Diving into policies in Italy, Luxembourg, the Netherlands, the Czech Republic, Portugal, and Slovenia, Transparency International’s “Under the Shell” report brings a granular look at how these respective governments are, by and large, failing both their own constituents and international bodies when it comes to anti-money laundering efforts. Pivoting off of both G20 and Financial Action Task Force (FATF) benchmarks, especially as it pertains to identifying the attendant beneficial owners, Transparency International discovered that there “are still major problems when it comes to both anti-money laundering rules and their enforcement by European countries.” Unlike “national champions” like Ukraine, the U.K., and Denmark, the countries surveyed carry “areas of serious concern, as well as a number of significant weaknesses both in law and practice.”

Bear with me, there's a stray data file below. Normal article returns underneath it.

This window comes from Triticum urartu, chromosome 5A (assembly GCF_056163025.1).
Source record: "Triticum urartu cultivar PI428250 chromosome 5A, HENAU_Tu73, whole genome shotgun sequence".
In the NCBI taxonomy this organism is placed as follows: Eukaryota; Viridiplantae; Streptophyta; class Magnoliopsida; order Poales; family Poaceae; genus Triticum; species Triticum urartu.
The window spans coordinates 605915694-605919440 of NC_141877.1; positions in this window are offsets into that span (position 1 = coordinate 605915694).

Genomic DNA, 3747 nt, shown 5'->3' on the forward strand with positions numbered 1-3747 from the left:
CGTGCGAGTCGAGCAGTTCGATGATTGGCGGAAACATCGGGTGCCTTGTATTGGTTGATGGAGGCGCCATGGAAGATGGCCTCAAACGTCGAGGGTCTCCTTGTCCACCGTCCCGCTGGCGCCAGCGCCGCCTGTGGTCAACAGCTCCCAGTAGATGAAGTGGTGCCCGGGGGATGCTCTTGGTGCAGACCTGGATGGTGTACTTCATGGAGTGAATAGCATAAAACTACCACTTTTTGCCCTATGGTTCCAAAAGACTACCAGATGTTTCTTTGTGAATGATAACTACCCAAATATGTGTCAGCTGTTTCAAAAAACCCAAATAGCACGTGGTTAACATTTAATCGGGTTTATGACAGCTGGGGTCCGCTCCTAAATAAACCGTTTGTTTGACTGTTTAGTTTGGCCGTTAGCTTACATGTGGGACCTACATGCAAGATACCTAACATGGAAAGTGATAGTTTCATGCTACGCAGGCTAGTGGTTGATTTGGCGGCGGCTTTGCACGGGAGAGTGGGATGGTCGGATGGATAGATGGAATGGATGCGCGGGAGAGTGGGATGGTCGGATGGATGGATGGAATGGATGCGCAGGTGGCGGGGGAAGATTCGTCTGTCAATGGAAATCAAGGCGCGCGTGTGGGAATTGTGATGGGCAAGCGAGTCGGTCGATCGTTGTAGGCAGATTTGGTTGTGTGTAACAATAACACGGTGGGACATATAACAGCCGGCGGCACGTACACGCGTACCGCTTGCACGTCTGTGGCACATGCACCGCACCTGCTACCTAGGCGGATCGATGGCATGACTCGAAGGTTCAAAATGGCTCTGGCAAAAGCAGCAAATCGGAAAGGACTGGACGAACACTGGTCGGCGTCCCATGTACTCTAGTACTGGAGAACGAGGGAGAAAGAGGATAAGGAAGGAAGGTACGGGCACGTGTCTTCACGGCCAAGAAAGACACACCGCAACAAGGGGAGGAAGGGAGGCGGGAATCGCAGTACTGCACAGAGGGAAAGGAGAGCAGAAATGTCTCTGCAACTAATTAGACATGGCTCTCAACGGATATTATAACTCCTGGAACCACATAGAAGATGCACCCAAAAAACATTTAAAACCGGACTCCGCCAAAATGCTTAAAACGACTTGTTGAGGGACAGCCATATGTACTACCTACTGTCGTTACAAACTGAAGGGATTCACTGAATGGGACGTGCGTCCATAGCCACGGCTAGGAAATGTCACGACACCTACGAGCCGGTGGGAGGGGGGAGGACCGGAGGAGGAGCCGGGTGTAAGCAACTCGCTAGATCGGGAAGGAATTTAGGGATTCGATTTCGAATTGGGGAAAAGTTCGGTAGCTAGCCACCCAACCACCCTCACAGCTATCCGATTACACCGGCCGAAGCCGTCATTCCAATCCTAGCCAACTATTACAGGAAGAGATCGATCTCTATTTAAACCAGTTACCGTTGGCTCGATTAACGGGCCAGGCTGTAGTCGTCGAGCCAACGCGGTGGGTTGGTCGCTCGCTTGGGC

It’s not hard to discover the holes still remaining in, say, these countries’ efforts to shine light on the shell companies. As the report lays out, only two countries, Slovenia and the Netherlands, offer public registers of beneficial owners – although it will cost upwards of €75,000 to access the entire Dutch database. (It’s worth reminding that Washington, despite its FATF commitments, still lacks a beneficial ownership registry altogether.) The Czech Republic and Italy, meanwhile, continue to restrict access to beneficial ownership information to people with “legitimate interest” – an amorphous, confusing definition that makes it “impossible to ensure consistent and harmonized practices across the EU.” And Luxembourg and Portugal, remarkably, still haven’t announced any plans for a beneficial ownership registry.